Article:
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Medicine is evolving, and sample management must evolve with it.

The Future of Sample Management for Clinical Trials

Best practices for integrating digitalization into sample management workflows

Tola Olorunnisola

Tola Olorunnisola is vice president of innovation, marketing, & digital at Avantor.

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,Bruce Dembofsky

Bruce Dembofsky is director, innovations and partnerships at Avantor.

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Published:Oct 11, 2022
|4 min read
Photo of tola olorunnisola and bruce dembofsky.
Tola Olorunnisola (left) is vice president of innovation, marketing & digital at Avantor. Bruce Dembofsky (right) is director, innovations and partnerships at Avantor.

Samples are at the core of every life-changing therapy, making them invaluable and irreplaceable research assets. As the biopharmaceutical industry is being challenged to produce effective first-to-market treatments faster than ever, sample management has become critical in meeting the rapidly evolving needs of everyone from clinical trial managers to patients. 

The challenges of sample management

In June 2022, more than 418,000 clinical studies were registered in 220 countries, including the United States. In many of these trials, researchers contend with roadblocks that make it difficult for them to efficiently manage biological and nonbiological samples, including the following:

  • Lack of sample visibility: Sample management has often been a patchwork of technology solutions, creating persistent fragmentation in information and process workflows. Other factors, including mergers, acquisitions, and personnel changes, can also prevent researchers from fully understanding where their samples are stored.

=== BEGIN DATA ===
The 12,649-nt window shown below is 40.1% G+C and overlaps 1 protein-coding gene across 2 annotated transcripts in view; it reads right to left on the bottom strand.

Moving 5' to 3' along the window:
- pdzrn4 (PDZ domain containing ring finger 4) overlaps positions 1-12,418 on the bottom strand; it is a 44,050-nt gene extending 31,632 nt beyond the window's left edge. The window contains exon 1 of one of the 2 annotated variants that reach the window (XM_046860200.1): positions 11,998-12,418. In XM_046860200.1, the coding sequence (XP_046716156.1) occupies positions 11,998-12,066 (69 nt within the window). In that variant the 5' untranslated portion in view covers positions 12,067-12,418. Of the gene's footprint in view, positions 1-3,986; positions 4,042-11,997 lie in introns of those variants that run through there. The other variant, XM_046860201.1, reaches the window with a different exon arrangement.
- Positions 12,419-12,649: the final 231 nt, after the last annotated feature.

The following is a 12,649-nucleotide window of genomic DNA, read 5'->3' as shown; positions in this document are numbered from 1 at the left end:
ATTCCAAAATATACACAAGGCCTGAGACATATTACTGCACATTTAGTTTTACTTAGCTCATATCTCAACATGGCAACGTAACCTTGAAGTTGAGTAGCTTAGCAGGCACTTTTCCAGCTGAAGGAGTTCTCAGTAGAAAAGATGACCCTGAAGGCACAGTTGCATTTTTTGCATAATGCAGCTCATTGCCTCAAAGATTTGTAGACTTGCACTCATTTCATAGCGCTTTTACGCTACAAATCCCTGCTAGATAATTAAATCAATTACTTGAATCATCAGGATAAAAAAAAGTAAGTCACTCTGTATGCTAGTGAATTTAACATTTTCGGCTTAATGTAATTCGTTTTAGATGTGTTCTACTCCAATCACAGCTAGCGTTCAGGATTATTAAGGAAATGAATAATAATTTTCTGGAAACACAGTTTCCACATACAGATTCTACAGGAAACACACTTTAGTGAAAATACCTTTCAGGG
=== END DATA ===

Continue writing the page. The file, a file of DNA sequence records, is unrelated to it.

• Rising costs: R&D costs in the pharmaceutical industry get transferred to the patient. As drugs become increasingly difficult to discover, the costs to develop them and run clinical trials increase as well. Taking inefficiencies out of the sample management process can help lower cost and increase speed to market. 
  • Supply chain issues: From temperature breaches to lost samples, supply chain issues are among the most common causes for sample integrity failure. 
  • Increased risk of error: Large pharmaceutical companies run hundreds of clinical trials, each involving thousands of trial managers and teams. Often, each trial’s sample management is supported by a different third-party vendor that uses its own processes and technologies. Each touchpoint creates more opportunities for errors, such as lost samples, research delays, and poor patient experience. 

Successfully overcoming these challenges will require clinical trials sponsors, contract research organizations (CROs), and their partners to shift mindsets and adopt technological solutions that can help remove these roadblocks.

Bringing consumer-level transparency to sample management

Trust in clinical research begins with transparency. All stakeholders, including patients, researchers, and clinical trial managers, can benefit from insight into how their samples are traversing the supply chain: Where is the sample? When will it arrive? How is it being stored? 

Consumer-level transparency also helps support the complexities of sample management in decentralized clinical trials, especially when trials must collect biological samples from patients’ homes. 

To achieve such transparency and ensure sample integrity, technological solutions can help. For example, a kit with a scannable label can track the full lifecycle of a sample, from a patient’s home to a clinical lab then a biorepository. Radio frequency identification (RFID) chips can also be embedded in kit components to track patient compliance and help ensure a sample’s integrity.